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A rare, mostly benign, neoplastic disease characterized by a primary tumor of the meninges, usually located intracranially (~90%) but spinal meningiomas occur as well. Clinical symptoms relate to the location of the tumor and may include seizures, focal neurological deficits (sensory-motor or visual symptoms, cranial nerve dysfunction), vascular complications (occlusion of cerebral blood vessels, deep venous thrombosis, pulmonary embolism), chronically increased intracranial pressure neurocognitive impairment and/or loss of bladder/anus sphincter control.
ORPHA:2495Classification level: Disorder
In adults, intracranial meningiomas represent approximately 30% of central nervous system tumors. The male to female ratio is 1:3.5.
Whilst meningioma may appear at any age, it is predominantly diagnosed between the third and sixth decade of life. Meningiomas typically appear as broad-based dural hemispheric or oval lesions, attached to the dura mater. They most frequently occur supratentorially at the calvaria or skull base meninges, along the falx and in the parafalcine location, but can also be found attached to the tentorium, in the cerebello-pontine angle, within the optic nerve sheath, intraventricularly, or in the spinal canal. Lesions are classified into grade I (benign, most frequent), II (atypical), III (malignant) based on local invasiveness, cellular features and mitotic activity. Osseous destruction is indicative of atypical or malignant meningioma. Hyperostosis of adjacent skull bone is highly suggestive of benign meningioma. There are 15 immunohistological subtypes; features are subtype dependent but typically include whorl formation, nuclear pseudo-inclusions, pseudo-syncytial growth, and strong somatostatin-receptor subtype 2 (SSTR2) and epithelial membrane antigen expression.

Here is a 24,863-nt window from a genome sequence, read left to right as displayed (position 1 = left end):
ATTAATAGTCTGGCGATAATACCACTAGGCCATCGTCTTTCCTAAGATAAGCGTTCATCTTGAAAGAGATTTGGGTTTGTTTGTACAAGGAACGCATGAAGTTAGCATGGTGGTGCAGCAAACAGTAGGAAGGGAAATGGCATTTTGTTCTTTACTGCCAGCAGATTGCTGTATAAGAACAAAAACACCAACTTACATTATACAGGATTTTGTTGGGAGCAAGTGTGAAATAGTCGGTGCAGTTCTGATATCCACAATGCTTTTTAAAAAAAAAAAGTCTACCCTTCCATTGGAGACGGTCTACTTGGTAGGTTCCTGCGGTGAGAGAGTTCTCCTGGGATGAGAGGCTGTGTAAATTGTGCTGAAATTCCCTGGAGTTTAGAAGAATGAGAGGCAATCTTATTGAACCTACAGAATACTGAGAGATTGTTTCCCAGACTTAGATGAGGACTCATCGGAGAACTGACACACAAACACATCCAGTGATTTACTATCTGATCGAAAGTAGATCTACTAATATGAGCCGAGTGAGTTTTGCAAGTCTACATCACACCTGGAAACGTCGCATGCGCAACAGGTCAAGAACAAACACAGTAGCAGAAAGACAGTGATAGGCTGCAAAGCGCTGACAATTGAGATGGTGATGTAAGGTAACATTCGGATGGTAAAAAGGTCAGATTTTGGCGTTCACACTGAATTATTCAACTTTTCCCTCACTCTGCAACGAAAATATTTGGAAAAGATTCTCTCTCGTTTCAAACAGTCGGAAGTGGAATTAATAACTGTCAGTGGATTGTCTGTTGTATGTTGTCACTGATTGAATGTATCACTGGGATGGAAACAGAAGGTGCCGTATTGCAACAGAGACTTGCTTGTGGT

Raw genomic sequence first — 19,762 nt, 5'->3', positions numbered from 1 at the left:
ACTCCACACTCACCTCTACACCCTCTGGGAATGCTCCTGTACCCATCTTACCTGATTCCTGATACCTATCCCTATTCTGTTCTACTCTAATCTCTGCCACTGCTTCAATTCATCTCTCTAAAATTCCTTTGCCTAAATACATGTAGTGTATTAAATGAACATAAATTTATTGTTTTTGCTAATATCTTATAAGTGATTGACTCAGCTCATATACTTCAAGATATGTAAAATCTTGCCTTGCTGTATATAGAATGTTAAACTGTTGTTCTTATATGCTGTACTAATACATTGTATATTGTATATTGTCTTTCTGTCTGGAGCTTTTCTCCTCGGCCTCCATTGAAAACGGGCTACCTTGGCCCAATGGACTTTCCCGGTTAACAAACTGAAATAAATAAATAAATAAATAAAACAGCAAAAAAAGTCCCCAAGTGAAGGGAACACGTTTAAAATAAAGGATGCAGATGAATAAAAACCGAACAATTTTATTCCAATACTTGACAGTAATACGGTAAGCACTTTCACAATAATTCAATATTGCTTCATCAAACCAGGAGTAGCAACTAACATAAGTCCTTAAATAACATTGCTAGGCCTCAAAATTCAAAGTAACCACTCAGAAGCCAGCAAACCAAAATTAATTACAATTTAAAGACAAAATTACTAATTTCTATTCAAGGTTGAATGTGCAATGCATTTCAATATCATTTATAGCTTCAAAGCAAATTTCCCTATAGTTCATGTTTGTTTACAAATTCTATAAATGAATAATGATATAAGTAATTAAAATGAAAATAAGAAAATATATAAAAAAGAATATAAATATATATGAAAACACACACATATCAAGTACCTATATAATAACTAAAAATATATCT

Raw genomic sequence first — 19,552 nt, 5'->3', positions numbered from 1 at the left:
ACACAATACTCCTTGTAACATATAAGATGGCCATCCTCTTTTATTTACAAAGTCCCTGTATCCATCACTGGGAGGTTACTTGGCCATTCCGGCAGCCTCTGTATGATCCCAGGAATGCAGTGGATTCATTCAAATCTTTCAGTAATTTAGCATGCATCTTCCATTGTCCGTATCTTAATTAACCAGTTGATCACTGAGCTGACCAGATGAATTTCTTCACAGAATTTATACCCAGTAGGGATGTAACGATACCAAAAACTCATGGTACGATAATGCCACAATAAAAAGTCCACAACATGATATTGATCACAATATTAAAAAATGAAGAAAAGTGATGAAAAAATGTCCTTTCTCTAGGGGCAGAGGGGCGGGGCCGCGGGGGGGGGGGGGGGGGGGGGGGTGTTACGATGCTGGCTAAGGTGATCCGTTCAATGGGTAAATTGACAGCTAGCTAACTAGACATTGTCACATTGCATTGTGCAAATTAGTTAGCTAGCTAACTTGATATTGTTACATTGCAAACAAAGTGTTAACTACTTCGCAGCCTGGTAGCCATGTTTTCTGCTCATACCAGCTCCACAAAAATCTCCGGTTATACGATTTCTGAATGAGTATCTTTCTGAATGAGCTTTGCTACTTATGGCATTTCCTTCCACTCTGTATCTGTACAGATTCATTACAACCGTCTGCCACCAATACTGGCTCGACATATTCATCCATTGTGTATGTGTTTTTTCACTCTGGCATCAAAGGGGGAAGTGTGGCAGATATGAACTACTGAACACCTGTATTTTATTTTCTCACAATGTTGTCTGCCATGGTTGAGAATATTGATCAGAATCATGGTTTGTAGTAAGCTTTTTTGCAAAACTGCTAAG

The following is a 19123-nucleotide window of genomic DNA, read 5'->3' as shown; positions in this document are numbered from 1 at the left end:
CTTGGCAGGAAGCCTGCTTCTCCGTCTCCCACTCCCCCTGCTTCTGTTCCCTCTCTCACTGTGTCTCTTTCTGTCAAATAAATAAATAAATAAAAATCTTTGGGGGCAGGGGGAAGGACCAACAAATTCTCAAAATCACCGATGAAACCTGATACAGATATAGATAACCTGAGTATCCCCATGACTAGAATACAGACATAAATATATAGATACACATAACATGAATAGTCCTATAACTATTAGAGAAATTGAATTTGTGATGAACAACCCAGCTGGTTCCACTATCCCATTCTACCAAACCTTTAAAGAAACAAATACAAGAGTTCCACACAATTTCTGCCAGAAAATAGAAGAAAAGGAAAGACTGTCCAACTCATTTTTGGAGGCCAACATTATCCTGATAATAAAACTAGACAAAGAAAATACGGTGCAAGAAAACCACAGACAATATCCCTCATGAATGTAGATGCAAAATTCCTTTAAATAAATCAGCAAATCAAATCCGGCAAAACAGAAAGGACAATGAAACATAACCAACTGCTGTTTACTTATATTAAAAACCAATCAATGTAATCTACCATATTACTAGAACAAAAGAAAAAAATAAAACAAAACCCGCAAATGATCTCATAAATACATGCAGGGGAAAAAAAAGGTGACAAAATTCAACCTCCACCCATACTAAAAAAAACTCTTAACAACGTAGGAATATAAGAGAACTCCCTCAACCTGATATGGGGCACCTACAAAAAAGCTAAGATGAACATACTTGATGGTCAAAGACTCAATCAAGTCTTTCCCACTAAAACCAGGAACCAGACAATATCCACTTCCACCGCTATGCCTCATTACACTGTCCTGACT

The tumor most likely originates from arachnoid meningothelial cells. Several frequently mutated genes have been detected in meningiomas and include NF2, AKT1, SMO, PIK3CA, BAP1, TERT (promoter), SUFU, SMARCE1, and TRAF7.
The radiological diagnosis is made using contrast-enhanced MRI. Contrast-enhanced CT may also be used and is valuable for the detection of calcification within the tumor, hyperostosis of adjacent bone, and intraosseous tumor growth, especially in skull-base meningiomas. PET-based imaging using SSTR ligands is a helpful additional diagnostic tool and can be used to discriminate the lesion from healthy tissue or other entities. If imaging strongly suggests meningioma, histological verification is not mandatory; however, exclusion of rare differential diagnoses such as metastasis is recommended. Moreover, current diagnostic methods are not able to predict tumor grade which may have therapeutic implications.
The main differential diagnoses include other intracranial lesions, such as dural metastases, primary glial tumors that extend into the subarachnoid space, hematopoietic neoplasms (such as extra-axial non-Hodgkin lymphoma), pituitary neoplasms (e.g. adenomas or craniopharyngiomas), as well as inflammatory (rheumatoid arthritis, Wegener's granulomatosis, extra-axial neurosarcoidosis) and infectious diseases (tuberculosis, syphilitic gumma).
Genetic counseling should be considered for patients with multiple meningioma, particularly in combination with ependymoma or schwannoma (NF2-related), and multiple spinal clear-cell meningioma (SMARCE1-related).
Management and treatment
If treatment is required, surgery is the first option. Adjuvant therapies, mainly radiotherapy, may be required if location of the tumor is challenging, in case of significant residual disease or for grade III lesions. So far, there is no clear postoperative guideline for grade II meningiomas. Current systemic therapies have shown little or no response. Asymptomatic lesions (typically diagnosed incidentally) may be managed with observation and long-term follow-up with MRI until either symptoms develop, sustained growth occurs, or concerns of entrapment on sensitive structures arises.
Tumor grade and extent of resection (based on Simpson grading) are the most important predictors of progression-free survival. For completely resected grade I lesions, the risk of tumor recurrence is low. However, meningiomas may confer an aggressive clinical course with multiple recurrences and, infrequently, metastases to other organs. Of note, long-term sequelae (e.g. impairment of neurocognitive functioning and quality of life) following treatment have been reported.